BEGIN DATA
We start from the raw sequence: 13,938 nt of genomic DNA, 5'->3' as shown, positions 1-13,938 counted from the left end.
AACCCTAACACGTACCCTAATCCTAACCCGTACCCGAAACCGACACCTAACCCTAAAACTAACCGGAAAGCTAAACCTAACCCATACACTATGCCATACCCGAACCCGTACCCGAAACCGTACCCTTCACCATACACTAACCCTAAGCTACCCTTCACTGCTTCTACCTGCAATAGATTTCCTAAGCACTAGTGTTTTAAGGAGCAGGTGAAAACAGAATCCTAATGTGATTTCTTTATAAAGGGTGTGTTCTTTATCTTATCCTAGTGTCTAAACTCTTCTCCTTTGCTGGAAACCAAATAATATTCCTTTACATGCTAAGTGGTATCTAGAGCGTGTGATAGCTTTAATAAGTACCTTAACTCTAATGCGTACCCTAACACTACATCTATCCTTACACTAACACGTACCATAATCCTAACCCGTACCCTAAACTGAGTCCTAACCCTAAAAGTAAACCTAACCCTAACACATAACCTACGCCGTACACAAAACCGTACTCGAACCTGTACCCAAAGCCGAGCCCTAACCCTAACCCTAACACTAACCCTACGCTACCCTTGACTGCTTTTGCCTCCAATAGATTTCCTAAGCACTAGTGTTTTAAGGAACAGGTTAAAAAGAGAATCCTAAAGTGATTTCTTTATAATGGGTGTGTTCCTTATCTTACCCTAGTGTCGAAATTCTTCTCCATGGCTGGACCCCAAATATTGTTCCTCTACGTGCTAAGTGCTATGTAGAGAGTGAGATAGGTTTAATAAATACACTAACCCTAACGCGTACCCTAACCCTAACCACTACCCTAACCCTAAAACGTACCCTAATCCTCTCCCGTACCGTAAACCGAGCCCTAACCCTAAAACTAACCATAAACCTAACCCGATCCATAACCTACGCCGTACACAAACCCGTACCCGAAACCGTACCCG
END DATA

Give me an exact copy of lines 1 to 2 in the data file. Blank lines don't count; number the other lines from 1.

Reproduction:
We start from the raw sequence: 13,938 nt of genomic DNA, 5'->3' as shown, positions 1-13,938 counted from the left end.
AACCCTAACACGTACCCTAATCCTAACCCGTACCCGAAACCGACACCTAACCCTAAAACTAACCGGAAAGCTAAACCTAACCCATACACTATGCCATACCCGAACCCGTACCCGAAACCGTACCCTTCACCATACACTAACCCTAAGCTACCCTTCACTGCTTCTACCTGCAATAGATTTCCTAAGCACTAGTGTTTTAAGGAGCAGGTGAAAACAGAATCCTAATGTGATTTCTTTATAAAGGGTGTGTTCTTTATCTTATCCTAGTGTCTAAACTCTTCTCCTTTGCTGGAAACCAAATAATATTCCTTTACATGCTAAGTGGTATCTAGAGCGTGTGATAGCTTTAATAAGTACCTTAACTCTAATGCGTACCCTAACACTACATCTATCCTTACACTAACACGTACCATAATCCTAACCCGTACCCTAAACTGAGTCCTAACCCTAAAAGTAAACCTAACCCTAACACATAACCTACGCCGTACACAAAACCGTACTCGAACCTGTACCCAAAGCCGAGCCCTAACCCTAACCCTAACACTAACCCTACGCTACCCTTGACTGCTTTTGCCTCCAATAGATTTCCTAAGCACTAGTGTTTTAAGGAACAGGTTAAAAAGAGAATCCTAAAGTGATTTCTTTATAATGGGTGTGTTCCTTATCTTACCCTAGTGTCGAAATTCTTCTCCATGGCTGGACCCCAAATATTGTTCCTCTACGTGCTAAGTGCTATGTAGAGAGTGAGATAGGTTTAATAAATACACTAACCCTAACGCGTACCCTAACCCTAACCACTACCCTAACCCTAAAACGTACCCTAATCCTCTCCCGTACCGTAAACCGAGCCCTAACCCTAAAACTAACCATAAACCTAACCCGATCCATAACCTACGCCGTACACAAACCCGTACCCGAAACCGTACCCG